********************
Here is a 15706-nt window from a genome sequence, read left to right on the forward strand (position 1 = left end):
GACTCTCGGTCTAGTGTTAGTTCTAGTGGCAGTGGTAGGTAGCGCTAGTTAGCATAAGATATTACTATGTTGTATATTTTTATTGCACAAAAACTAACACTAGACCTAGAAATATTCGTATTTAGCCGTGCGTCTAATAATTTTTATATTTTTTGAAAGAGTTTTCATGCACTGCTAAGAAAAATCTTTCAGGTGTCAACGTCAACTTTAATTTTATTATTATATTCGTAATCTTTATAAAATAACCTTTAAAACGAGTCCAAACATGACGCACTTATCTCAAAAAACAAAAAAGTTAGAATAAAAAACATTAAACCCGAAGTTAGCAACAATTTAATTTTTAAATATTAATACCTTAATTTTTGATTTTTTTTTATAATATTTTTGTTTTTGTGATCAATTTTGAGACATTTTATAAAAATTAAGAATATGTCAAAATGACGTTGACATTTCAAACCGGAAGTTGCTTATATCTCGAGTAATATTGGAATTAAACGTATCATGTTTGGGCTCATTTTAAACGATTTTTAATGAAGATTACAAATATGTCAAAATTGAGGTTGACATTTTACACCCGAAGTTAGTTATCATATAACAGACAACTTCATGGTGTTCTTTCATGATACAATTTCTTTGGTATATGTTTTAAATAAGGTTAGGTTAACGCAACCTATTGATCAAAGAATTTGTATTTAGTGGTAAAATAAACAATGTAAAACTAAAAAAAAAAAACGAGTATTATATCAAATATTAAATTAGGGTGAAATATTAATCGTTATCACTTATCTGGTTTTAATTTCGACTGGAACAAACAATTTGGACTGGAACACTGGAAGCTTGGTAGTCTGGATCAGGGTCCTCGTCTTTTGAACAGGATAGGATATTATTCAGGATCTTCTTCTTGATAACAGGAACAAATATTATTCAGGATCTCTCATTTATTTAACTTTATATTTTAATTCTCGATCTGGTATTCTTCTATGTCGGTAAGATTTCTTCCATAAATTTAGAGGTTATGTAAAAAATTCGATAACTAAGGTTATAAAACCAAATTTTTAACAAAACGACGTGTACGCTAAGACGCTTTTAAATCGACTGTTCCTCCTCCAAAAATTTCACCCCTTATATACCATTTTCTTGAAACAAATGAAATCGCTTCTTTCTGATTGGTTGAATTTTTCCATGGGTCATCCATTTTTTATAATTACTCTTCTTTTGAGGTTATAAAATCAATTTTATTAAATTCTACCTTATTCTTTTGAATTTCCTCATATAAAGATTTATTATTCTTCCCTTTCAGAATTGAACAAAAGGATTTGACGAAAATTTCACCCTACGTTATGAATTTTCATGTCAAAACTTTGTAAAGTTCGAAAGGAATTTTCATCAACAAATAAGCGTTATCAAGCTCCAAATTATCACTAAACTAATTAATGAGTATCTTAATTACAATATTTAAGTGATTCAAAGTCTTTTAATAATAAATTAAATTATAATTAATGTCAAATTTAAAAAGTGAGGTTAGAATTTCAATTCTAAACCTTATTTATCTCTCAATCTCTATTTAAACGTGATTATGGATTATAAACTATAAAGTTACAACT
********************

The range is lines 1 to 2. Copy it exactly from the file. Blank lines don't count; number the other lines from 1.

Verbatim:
Here is a 15706-nt window from a genome sequence, read left to right on the forward strand (position 1 = left end):
GACTCTCGGTCTAGTGTTAGTTCTAGTGGCAGTGGTAGGTAGCGCTAGTTAGCATAAGATATTACTATGTTGTATATTTTTATTGCACAAAAACTAACACTAGACCTAGAAATATTCGTATTTAGCCGTGCGTCTAATAATTTTTATATTTTTTGAAAGAGTTTTCATGCACTGCTAAGAAAAATCTTTCAGGTGTCAACGTCAACTTTAATTTTATTATTATATTCGTAATCTTTATAAAATAACCTTTAAAACGAGTCCAAACATGACGCACTTATCTCAAAAAACAAAAAAGTTAGAATAAAAAACATTAAACCCGAAGTTAGCAACAATTTAATTTTTAAATATTAATACCTTAATTTTTGATTTTTTTTTATAATATTTTTGTTTTTGTGATCAATTTTGAGACATTTTATAAAAATTAAGAATATGTCAAAATGACGTTGACATTTCAAACCGGAAGTTGCTTATATCTCGAGTAATATTGGAATTAAACGTATCATGTTTGGGCTCATTTTAAACGATTTTTAATGAAGATTACAAATATGTCAAAATTGAGGTTGACATTTTACACCCGAAGTTAGTTATCATATAACAGACAACTTCATGGTGTTCTTTCATGATACAATTTCTTTGGTATATGTTTTAAATAAGGTTAGGTTAACGCAACCTATTGATCAAAGAATTTGTATTTAGTGGTAAAATAAACAATGTAAAACTAAAAAAAAAAAACGAGTATTATATCAAATATTAAATTAGGGTGAAATATTAATCGTTATCACTTATCTGGTTTTAATTTCGACTGGAACAAACAATTTGGACTGGAACACTGGAAGCTTGGTAGTCTGGATCAGGGTCCTCGTCTTTTGAACAGGATAGGATATTATTCAGGATCTTCTTCTTGATAACAGGAACAAATATTATTCAGGATCTCTCATTTATTTAACTTTATATTTTAATTCTCGATCTGGTATTCTTCTATGTCGGTAAGATTTCTTCCATAAATTTAGAGGTTATGTAAAAAATTCGATAACTAAGGTTATAAAACCAAATTTTTAACAAAACGACGTGTACGCTAAGACGCTTTTAAATCGACTGTTCCTCCTCCAAAAATTTCACCCCTTATATACCATTTTCTTGAAACAAATGAAATCGCTTCTTTCTGATTGGTTGAATTTTTCCATGGGTCATCCATTTTTTATAATTACTCTTCTTTTGAGGTTATAAAATCAATTTTATTAAATTCTACCTTATTCTTTTGAATTTCCTCATATAAAGATTTATTATTCTTCCCTTTCAGAATTGAACAAAAGGATTTGACGAAAATTTCACCCTACGTTATGAATTTTCATGTCAAAACTTTGTAAAGTTCGAAAGGAATTTTCATCAACAAATAAGCGTTATCAAGCTCCAAATTATCACTAAACTAATTAATGAGTATCTTAATTACAATATTTAAGTGATTCAAAGTCTTTTAATAATAAATTAAATTATAATTAATGTCAAATTTAAAAAGTGAGGTTAGAATTTCAATTCTAAACCTTATTTATCTCTCAATCTCTATTTAAACGTGATTATGGATTATAAACTATAAAGTTACAACT